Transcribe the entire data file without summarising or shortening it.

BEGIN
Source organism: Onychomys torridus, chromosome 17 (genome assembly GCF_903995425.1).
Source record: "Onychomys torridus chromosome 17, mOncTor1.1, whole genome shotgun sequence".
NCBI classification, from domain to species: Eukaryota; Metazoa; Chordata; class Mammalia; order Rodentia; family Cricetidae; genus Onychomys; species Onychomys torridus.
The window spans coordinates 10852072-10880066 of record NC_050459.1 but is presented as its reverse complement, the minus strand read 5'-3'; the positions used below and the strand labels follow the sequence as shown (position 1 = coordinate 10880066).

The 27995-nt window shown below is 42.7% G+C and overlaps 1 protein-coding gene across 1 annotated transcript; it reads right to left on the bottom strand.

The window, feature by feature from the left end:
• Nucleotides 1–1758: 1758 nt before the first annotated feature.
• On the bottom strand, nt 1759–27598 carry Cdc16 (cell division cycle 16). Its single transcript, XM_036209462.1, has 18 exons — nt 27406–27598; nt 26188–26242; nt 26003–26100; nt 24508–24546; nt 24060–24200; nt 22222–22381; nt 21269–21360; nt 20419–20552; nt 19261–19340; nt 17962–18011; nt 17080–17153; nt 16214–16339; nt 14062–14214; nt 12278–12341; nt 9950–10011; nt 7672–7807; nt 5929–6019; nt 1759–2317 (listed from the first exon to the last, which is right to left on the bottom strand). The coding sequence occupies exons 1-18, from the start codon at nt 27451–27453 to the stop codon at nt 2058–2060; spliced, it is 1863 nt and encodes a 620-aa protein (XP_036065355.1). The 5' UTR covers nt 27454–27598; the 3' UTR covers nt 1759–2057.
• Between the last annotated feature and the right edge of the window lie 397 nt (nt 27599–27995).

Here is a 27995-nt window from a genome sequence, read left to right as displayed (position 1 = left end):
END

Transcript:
Source organism: Onychomys torridus, chromosome 17 (genome assembly GCF_903995425.1).
Source record: "Onychomys torridus chromosome 17, mOncTor1.1, whole genome shotgun sequence".
NCBI classification, from domain to species: Eukaryota; Metazoa; Chordata; class Mammalia; order Rodentia; family Cricetidae; genus Onychomys; species Onychomys torridus.
The window spans coordinates 10852072-10880066 of record NC_050459.1 but is presented as its reverse complement, the minus strand read 5'-3'; the positions used below and the strand labels follow the sequence as shown (position 1 = coordinate 10880066).

The 27995-nt window shown below is 42.7% G+C and overlaps 1 protein-coding gene across 1 annotated transcript; it reads right to left on the bottom strand.

The window, feature by feature from the left end:
• Nucleotides 1–1758: 1758 nt before the first annotated feature.
• On the bottom strand, nt 1759–27598 carry Cdc16 (cell division cycle 16). Its single transcript, XM_036209462.1, has 18 exons — nt 27406–27598; nt 26188–26242; nt 26003–26100; nt 24508–24546; nt 24060–24200; nt 22222–22381; nt 21269–21360; nt 20419–20552; nt 19261–19340; nt 17962–18011; nt 17080–17153; nt 16214–16339; nt 14062–14214; nt 12278–12341; nt 9950–10011; nt 7672–7807; nt 5929–6019; nt 1759–2317 (listed from the first exon to the last, which is right to left on the bottom strand). The coding sequence occupies exons 1-18, from the start codon at nt 27451–27453 to the stop codon at nt 2058–2060; spliced, it is 1863 nt and encodes a 620-aa protein (XP_036065355.1). The 5' UTR covers nt 27454–27598; the 3' UTR covers nt 1759–2057.
• Between the last annotated feature and the right edge of the window lie 397 nt (nt 27599–27995).

Here is a 27995-nt window from a genome sequence, read left to right as displayed (position 1 = left end):